Under the CRA, Congress could strike any one of these rules through a resolution of disapproval, passed with a simple majority. Unlike efforts to challenge rules through the regular legislative process, which can be filibustered and are not guaranteed to reach the floor, resolutions of disapproval enjoy “fast track” status—without any risk of postponement, amendment, or filibuster. And once Congress has nixed a rule, the agency that made it cannot propose any substantially similar rules in the future.
Because the president can veto a resolution of disapproval, the CRA is most relevant when an incoming Congress and administration are aligned in opposition to the outgoing president. Since the law was passed in 1996, such a scenario has previously occurred only once: following President George W. Bush’s election. Congress struck just one rule at that time, marking the single successful deployment of the CRA to date.
Congress’s prior reluctance to use the CRA may be attributed to its requirement that legislators challenge rules one by one. The one-by-one requirement has acted as a built-in safeguard against abuse. Each resolution of disapproval takes hours, forcing members to weigh the time required to disapprove agency rules against legislative priorities. This process also ensures transparency and accountability. As Congress challenges rules one at a time, Americans can follow each proceeding to learn what issues are at stake, consider the implications of striking the rule, and contact their representatives in Congress to express their views.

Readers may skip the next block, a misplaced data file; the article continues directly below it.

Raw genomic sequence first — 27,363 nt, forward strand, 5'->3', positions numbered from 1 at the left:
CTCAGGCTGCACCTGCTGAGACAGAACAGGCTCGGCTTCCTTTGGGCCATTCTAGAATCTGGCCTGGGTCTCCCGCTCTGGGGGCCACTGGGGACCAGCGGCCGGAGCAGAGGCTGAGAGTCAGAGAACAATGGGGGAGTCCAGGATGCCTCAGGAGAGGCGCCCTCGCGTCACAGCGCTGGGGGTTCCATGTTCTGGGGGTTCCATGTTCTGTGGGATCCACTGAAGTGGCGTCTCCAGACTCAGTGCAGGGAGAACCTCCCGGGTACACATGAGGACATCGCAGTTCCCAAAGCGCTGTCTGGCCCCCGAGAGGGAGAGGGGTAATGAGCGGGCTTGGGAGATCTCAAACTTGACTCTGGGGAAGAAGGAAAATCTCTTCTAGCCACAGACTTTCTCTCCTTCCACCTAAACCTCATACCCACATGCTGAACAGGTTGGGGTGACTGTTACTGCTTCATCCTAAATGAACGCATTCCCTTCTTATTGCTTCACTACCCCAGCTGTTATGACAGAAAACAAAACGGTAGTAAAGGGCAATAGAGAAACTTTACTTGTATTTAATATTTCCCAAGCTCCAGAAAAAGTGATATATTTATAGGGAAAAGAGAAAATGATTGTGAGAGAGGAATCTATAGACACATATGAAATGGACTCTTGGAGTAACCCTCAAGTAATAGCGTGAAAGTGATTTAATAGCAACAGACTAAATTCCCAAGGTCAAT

These safeguards, however, would be torn down if the Senate passes the Midnight Rules Relief Act and President Trump signs it into law. That legislation would amend the CRA to allow Congress to disapprove multiple rules submitted during the final year of a president’s term in a single bill. Supporters of the act claim that this change is necessary to allow Congress to address potential overreach—so-called midnight rulemaking—during an administration’s lame duck period. But the Midnight Rules Relief Act would give Congress the power to wipe out rules finalized over the course of the last seven months of the Obama administration following a years-long rule-making process involving millions of comments from the public. Congress would be doing what it claims it wants to prevent: changing rules overnight and keeping Americans in the dark.
The dire implications of the Midnight Rules Relief Act would be compounded if the Senate approved a second piece of legislation passed by the House in early January: the REINS Act. This act would require Congress to proactively approve all new major rules within 70 days for the rules to go into effect, setting a default of disapproval.